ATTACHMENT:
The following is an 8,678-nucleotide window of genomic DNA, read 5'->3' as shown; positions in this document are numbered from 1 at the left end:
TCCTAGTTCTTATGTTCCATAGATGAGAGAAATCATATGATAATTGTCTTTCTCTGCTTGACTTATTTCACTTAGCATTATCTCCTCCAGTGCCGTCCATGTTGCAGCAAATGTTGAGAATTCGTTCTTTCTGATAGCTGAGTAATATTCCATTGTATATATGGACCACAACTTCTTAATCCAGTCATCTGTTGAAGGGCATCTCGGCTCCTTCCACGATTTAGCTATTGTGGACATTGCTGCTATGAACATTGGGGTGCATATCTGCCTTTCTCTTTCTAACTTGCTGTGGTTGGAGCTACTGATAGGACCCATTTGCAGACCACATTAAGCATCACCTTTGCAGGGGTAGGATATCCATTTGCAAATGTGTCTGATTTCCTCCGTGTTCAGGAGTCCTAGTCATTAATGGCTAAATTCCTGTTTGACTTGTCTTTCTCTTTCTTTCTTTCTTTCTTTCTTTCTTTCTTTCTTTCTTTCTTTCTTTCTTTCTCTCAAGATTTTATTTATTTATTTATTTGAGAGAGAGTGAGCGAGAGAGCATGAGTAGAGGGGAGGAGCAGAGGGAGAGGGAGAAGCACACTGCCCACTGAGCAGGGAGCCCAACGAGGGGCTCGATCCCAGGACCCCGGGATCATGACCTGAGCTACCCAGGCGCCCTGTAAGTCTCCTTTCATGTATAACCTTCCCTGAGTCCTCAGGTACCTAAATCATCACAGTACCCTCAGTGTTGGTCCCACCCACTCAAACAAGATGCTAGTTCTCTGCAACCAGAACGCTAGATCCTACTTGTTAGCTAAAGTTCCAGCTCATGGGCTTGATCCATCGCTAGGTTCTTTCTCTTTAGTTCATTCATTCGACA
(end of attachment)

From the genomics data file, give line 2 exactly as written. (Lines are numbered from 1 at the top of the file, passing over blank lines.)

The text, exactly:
TCCTAGTTCTTATGTTCCATAGATGAGAGAAATCATATGATAATTGTCTTTCTCTGCTTGACTTATTTCACTTAGCATTATCTCCTCCAGTGCCGTCCATGTTGCAGCAAATGTTGAGAATTCGTTCTTTCTGATAGCTGAGTAATATTCCATTGTATATATGGACCACAACTTCTTAATCCAGTCATCTGTTGAAGGGCATCTCGGCTCCTTCCACGATTTAGCTATTGTGGACATTGCTGCTATGAACATTGGGGTGCATATCTGCCTTTCTCTTTCTAACTTGCTGTGGTTGGAGCTACTGATAGGACCCATTTGCAGACCACATTAAGCATCACCTTTGCAGGGGTAGGATATCCATTTGCAAATGTGTCTGATTTCCTCCGTGTTCAGGAGTCCTAGTCATTAATGGCTAAATTCCTGTTTGACTTGTCTTTCTCTTTCTTTCTTTCTTTCTTTCTTTCTTTCTTTCTTTCTTTCTTTCTTTCTTTCTCTCAAGATTTTATTTATTTATTTATTTGAGAGAGAGTGAGCGAGAGAGCATGAGTAGAGGGGAGGAGCAGAGGGAGAGGGAGAAGCACACTGCCCACTGAGCAGGGAGCCCAACGAGGGGCTCGATCCCAGGACCCCGGGATCATGACCTGAGCTACCCAGGCGCCCTGTAAGTCTCCTTTCATGTATAACCTTCCCTGAGTCCTCAGGTACCTAAATCATCACAGTACCCTCAGTGTTGGTCCCACCCACTCAAACAAGATGCTAGTTCTCTGCAACCAGAACGCTAGATCCTACTTGTTAGCTAAAGTTCCAGCTCATGGGCTTGATCCATCGCTAGGTTCTTTCTCTTTAGTTCATTCATTCGACA